At The 307 Athlete Academy, we believe young athletes are most effectively developed in the same way our athlete pyramid is structured. The 5 building blocks of our pyramid are, from base to crown, Attitude, Nutrition, Strength, Conditioning, and Sport.Read More
Here are some great articles that argue against letting our young athletes focus on a single sport. The best player on the field is usually also the best athlete. If the goal is to be the best athlete, we must not allow our youth to single out a single sport.
Here is a great article explaining some of the benefits of exercise for humans, and specifically children.
Since the late 1990s, research has revealed that aerobic exercise
• boosts levels of brain-derived neurotrophic factor (BDNF), a substance essential for the growth of brain cells
• stimulates neurogenesis—the birth of new neurons
• mobilizes the expression of genes that are believed to enhance brain plasticity—i.e., the ability of the brain to change its neural pathways and
• prevents brain tissue loss in older adults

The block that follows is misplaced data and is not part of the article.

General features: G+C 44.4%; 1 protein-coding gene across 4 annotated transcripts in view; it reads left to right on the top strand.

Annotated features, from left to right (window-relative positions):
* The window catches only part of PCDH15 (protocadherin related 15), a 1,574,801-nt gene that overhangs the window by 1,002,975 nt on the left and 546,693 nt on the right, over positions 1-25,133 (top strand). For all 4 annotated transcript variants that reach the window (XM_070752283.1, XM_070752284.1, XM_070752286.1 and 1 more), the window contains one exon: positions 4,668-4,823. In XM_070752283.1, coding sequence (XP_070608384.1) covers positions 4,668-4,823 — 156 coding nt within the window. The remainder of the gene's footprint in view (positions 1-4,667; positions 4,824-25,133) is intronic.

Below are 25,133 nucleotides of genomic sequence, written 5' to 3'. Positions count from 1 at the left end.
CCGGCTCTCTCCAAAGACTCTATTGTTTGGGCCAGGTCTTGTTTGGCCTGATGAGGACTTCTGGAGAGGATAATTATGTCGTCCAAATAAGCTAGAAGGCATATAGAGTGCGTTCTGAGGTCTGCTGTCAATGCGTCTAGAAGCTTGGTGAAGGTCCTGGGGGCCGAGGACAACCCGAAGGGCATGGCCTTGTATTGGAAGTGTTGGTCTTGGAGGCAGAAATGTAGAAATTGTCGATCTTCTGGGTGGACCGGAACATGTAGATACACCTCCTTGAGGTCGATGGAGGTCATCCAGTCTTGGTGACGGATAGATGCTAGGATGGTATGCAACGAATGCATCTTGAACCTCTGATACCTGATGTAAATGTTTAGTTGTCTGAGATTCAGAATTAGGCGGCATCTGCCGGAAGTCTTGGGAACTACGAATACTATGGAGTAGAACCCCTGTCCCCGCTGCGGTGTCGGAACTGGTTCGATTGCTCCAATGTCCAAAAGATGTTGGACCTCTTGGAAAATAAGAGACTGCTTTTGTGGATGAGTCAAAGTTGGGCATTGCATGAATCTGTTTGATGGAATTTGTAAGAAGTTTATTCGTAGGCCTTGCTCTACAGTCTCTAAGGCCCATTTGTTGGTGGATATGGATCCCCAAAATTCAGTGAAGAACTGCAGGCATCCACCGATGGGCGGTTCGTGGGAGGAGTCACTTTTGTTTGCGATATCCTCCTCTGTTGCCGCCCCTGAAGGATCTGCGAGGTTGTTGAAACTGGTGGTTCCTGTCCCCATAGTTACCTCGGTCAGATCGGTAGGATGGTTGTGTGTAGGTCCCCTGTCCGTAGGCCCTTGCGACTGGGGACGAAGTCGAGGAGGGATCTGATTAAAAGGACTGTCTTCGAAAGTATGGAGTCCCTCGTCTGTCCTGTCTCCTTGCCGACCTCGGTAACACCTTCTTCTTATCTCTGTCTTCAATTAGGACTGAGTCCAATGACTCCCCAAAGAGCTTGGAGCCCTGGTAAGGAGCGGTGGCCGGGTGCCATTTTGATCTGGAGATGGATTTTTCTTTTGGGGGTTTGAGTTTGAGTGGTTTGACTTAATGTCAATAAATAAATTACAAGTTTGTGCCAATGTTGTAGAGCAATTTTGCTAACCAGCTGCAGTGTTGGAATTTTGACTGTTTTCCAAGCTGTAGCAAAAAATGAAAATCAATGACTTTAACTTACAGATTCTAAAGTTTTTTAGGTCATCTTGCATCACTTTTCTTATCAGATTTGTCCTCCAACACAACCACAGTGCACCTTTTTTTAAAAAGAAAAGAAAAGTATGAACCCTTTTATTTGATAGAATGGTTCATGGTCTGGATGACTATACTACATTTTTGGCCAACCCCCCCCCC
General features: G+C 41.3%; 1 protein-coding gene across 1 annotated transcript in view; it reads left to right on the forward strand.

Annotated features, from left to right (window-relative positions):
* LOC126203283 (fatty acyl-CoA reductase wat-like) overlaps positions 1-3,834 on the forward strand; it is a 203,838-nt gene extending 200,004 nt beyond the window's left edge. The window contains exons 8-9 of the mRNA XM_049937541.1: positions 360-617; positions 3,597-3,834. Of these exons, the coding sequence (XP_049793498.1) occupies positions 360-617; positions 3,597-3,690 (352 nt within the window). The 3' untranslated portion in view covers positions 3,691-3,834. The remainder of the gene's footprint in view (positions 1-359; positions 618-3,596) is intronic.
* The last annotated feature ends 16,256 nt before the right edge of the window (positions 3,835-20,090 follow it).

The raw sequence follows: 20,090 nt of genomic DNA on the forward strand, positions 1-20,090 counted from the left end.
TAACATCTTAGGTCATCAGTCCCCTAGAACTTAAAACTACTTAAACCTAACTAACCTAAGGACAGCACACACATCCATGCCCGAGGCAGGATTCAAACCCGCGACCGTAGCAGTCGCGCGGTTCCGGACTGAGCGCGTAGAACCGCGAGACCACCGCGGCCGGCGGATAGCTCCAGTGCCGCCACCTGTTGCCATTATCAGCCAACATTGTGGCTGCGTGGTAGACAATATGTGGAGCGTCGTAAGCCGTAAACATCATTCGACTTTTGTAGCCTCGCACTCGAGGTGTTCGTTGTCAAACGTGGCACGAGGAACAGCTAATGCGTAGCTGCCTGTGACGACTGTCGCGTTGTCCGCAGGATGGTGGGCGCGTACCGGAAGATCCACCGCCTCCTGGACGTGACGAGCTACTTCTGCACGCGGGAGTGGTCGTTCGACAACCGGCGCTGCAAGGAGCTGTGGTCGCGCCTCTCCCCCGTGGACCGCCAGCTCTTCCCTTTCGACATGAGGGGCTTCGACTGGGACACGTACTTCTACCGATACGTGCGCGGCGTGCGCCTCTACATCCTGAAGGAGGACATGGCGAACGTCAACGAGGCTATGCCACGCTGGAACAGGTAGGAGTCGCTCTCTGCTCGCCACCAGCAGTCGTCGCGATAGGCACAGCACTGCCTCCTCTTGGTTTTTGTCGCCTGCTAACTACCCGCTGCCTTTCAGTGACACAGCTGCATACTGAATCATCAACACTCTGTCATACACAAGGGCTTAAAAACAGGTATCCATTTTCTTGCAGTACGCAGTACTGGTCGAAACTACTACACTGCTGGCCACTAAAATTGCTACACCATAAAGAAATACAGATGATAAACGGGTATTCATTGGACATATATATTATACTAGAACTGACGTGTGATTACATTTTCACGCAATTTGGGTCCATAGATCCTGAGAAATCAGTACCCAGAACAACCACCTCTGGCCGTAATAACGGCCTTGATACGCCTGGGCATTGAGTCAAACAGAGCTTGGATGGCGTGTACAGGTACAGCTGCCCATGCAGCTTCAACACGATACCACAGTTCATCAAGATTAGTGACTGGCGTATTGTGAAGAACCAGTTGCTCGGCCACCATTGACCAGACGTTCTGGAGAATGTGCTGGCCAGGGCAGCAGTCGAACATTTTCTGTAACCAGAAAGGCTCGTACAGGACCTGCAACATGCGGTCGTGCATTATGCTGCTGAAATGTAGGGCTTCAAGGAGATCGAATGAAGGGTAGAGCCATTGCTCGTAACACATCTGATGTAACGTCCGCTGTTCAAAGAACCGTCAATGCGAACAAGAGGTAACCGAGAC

Fit children also showed distinctive patterns of brain activity. For example, when school children were asked to view some images of animals and make quick judgments about them ("Is it a cat or a dog?"), physically fit kids had faster reaction times, and their brains showed evidence of more extensive processing during the task (Hillman et al 2005).
In one recent experiment, kids who ordinarily performed poorly on attention tasks improved their accuracy when tested shortly after "moderate acute exercise" -- 20 minutes of walking on a treadmill (Drollette et al 2014). A similar experiment found that a 20 minute session of walking boosted children's performance on tests of reading, spelling, and arithmetic (Hillman et al 2009a).
And what about ADHD? When researchers tested the effects of short-term exercise on kids diagnosed with ADHD, they found that aerobic activity gave these kids a special boost, altering their brain activity in ways that might enhance self-discipline (Pontifex et al 2013).